Fuse F2 protects versus over-current conditions, i m sorry can happen when the voltage is within regular limits. Imagine a quick in, say, D2. That short would draw excessive current and blow fuse F2.
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The fuse is there as second protection. Overvoltage or overstress beyond the rating the the devices could cause semiconductor switches choose Q1 to short. In this case the D1 TVS maker protects the semiconductors native an overvoltage condition, however relies on the fuse, F1 to blow if the overvoltage lasts long enough. If there were no TVS device and Q1 shorted, F1 would certainly blow avoiding further damage and also potentially hazardous conditions.
The role of a fuse is typically to avoid fire - that"s the simple protection a fuse offers - between power supply and also appliance there might be a couple of feet or metres of cable - if a quick circuit occurs in the appliance, the cable can easily come to be overheated (due come excess current) and also burn or rupture that is insulation. Without a fuse to "protect" the cable, this can lead come the direct ignition of product in the residence or workplace and suddenly what start off as a minor incident ends up with a structure burning come the ground.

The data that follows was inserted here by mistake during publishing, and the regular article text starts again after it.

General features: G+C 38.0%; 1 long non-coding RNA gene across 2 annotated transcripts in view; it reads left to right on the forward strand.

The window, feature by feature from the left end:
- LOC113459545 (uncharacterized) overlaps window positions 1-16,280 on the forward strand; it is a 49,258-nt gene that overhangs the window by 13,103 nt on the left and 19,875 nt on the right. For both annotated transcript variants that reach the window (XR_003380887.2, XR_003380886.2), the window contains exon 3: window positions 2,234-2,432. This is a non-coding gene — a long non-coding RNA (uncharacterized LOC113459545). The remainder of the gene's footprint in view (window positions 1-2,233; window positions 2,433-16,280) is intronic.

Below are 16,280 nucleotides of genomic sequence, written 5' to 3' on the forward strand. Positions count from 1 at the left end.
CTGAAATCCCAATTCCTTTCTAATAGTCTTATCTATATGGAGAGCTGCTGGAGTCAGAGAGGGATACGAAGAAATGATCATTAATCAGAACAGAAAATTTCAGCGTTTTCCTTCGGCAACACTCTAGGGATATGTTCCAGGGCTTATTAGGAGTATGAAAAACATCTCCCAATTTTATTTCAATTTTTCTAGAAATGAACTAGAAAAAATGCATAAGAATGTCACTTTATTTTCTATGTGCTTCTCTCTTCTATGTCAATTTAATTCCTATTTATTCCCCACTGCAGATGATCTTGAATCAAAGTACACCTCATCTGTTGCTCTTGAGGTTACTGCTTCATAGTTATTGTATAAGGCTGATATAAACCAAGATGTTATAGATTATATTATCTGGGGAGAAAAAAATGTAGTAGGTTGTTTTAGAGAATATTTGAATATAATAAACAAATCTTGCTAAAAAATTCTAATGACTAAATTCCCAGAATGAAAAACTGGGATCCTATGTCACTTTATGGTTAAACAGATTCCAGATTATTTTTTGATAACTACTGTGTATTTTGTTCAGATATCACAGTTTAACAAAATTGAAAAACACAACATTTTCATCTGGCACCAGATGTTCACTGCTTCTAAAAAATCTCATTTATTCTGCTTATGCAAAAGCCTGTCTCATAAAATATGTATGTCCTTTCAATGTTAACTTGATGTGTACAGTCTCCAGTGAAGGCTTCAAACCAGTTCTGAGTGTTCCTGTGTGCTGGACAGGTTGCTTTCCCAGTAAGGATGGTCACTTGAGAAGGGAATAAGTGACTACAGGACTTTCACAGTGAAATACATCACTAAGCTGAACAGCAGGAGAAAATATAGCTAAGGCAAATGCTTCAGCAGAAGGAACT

Side impacts of course are danger to anyone coming into call with ruptured cable and also receiving an electric shock. A fuse prevents this by protecting the cable.
When it involves protecting "loads", a zener diode and fuse carry out a slightly different job. Lock are dubbed zener barriers in the petrochem and coal industries since they limit the voltage in ~ the terminals that "otherwise safe" equipment and also this considerably reduces the threat of one ignitable gas explode or dust explosion.
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In your case F2 simply protects the devices that is associated to her output and also F1 most likely protects the cable in between power supply and also appliance.